B: Are the majority of your shirts made in shop?
CG: We're still doing most of the work in New Jersey, but we're slowly shifting more of the production inside for a variety of reasons. I think my quality is better, I can get a better fit, and my turnaround time is faster.
B: When do you think you should go made-to-measure?
CG: What it comes down to, is this: if you don't really fit into the statistical average [of sizing] or if you can't get a shirt that fits the way you want it, then you go and have someone make it for you. The problem is a lot of people - especially in this mail-order age - they don't try shirts on in a store like you should. They order things, and are sometimes too lazy to send them back, and keep them. It can be hard to find the fit you want on a ready-made shirt. Many customers find they want a trimmer fit that they can't find, or they want particular little details. The biggest confusion I find is with the terms made-to-measure and bespoke. Now I don't know how other companies work their programs, but to me, if I make a shirt in the factory in New Jersey patterns are created via a computer program vs. a shirt in my own shop, Where we make a real paper pattern. we can shave a little here or there, but that's only when we're really getting picky.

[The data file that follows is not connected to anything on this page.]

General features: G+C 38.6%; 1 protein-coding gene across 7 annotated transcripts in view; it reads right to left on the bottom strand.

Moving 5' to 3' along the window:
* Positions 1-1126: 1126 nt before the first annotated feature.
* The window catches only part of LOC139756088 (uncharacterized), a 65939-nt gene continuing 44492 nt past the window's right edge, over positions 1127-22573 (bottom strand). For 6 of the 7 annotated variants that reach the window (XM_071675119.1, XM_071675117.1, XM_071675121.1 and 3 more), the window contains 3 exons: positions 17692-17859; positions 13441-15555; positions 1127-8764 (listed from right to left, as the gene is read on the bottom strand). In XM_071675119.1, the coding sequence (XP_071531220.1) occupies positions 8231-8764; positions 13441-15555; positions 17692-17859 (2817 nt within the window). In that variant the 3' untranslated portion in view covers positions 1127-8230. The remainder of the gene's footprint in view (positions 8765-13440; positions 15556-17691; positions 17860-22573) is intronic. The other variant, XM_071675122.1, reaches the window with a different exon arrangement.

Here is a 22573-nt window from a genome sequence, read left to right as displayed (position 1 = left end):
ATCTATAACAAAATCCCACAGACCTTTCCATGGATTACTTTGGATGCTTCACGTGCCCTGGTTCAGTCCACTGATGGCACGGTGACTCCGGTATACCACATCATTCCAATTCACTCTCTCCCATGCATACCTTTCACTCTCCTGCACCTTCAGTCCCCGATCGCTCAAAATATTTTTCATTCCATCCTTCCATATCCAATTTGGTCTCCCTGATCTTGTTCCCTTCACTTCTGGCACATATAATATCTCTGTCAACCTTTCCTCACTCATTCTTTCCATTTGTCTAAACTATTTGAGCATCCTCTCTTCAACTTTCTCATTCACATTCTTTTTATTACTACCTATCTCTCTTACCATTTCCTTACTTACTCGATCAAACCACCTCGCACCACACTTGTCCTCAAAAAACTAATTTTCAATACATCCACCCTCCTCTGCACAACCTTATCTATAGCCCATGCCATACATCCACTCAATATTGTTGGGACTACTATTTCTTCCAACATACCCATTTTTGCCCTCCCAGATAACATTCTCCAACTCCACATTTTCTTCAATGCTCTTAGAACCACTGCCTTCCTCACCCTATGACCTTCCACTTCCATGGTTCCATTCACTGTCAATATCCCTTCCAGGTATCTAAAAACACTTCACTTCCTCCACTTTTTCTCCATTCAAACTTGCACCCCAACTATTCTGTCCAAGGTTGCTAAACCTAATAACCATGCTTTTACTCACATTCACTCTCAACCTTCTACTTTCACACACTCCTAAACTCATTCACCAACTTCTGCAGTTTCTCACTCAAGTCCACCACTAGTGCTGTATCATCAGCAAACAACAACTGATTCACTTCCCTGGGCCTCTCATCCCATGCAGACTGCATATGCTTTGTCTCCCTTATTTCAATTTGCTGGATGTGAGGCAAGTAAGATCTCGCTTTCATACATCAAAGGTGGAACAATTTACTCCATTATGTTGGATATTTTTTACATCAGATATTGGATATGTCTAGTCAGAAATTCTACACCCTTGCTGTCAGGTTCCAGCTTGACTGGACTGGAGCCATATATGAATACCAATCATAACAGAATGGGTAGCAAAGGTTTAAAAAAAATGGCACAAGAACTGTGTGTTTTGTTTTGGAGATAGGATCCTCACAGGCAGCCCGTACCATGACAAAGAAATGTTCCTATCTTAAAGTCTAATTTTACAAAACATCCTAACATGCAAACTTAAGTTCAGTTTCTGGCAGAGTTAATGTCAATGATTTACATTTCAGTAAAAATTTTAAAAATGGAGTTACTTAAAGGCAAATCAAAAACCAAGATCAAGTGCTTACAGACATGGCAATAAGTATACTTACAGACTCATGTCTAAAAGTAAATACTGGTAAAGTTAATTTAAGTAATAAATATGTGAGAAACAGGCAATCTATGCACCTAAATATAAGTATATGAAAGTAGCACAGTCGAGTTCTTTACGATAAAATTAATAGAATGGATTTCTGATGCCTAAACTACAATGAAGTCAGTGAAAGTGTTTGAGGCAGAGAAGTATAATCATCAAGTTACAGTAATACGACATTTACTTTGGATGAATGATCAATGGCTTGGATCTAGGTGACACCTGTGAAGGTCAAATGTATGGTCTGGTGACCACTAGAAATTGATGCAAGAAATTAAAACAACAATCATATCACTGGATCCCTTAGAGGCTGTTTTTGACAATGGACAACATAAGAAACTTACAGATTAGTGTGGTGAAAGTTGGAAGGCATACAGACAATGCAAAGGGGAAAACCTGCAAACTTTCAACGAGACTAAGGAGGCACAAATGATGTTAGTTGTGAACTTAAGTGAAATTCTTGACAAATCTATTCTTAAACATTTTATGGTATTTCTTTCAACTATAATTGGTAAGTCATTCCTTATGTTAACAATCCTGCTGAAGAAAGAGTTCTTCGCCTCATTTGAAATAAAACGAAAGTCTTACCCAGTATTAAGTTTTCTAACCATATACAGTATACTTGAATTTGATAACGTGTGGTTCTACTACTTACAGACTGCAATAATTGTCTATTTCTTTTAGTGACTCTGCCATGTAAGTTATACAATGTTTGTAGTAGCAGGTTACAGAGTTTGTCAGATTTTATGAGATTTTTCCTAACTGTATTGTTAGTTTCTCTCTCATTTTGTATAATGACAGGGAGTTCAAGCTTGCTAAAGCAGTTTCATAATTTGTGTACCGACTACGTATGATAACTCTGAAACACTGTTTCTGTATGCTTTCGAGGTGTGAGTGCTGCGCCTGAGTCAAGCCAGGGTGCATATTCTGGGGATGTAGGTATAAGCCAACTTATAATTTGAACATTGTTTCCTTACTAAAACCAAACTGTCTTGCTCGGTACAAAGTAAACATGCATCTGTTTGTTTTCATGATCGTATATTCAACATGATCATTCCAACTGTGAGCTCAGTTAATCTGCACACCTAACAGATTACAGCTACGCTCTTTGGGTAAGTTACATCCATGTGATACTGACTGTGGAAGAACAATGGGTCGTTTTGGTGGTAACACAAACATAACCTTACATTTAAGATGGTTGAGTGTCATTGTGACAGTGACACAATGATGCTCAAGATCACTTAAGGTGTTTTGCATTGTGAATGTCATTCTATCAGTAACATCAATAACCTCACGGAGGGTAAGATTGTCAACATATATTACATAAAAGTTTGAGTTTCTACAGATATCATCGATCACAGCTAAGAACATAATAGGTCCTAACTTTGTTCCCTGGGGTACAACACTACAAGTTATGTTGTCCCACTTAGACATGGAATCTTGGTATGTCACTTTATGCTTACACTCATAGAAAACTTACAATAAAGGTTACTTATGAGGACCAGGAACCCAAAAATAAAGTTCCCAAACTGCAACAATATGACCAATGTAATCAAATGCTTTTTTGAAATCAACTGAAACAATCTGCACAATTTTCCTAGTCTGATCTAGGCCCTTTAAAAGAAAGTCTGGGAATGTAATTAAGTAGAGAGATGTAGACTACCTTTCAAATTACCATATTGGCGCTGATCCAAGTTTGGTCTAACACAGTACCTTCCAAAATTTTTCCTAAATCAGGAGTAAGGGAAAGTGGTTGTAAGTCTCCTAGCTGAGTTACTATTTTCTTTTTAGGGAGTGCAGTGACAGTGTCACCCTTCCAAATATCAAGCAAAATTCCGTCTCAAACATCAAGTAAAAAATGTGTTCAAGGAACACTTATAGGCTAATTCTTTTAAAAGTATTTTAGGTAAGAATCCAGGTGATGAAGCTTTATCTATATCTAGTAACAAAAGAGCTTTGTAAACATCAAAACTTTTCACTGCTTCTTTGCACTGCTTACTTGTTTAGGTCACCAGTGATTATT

B: Do you offer both bespoke and made-to-measure?
That's the thing - I'm a custom shirt maker. Let's leave it at that, because the term bespoke annoys me.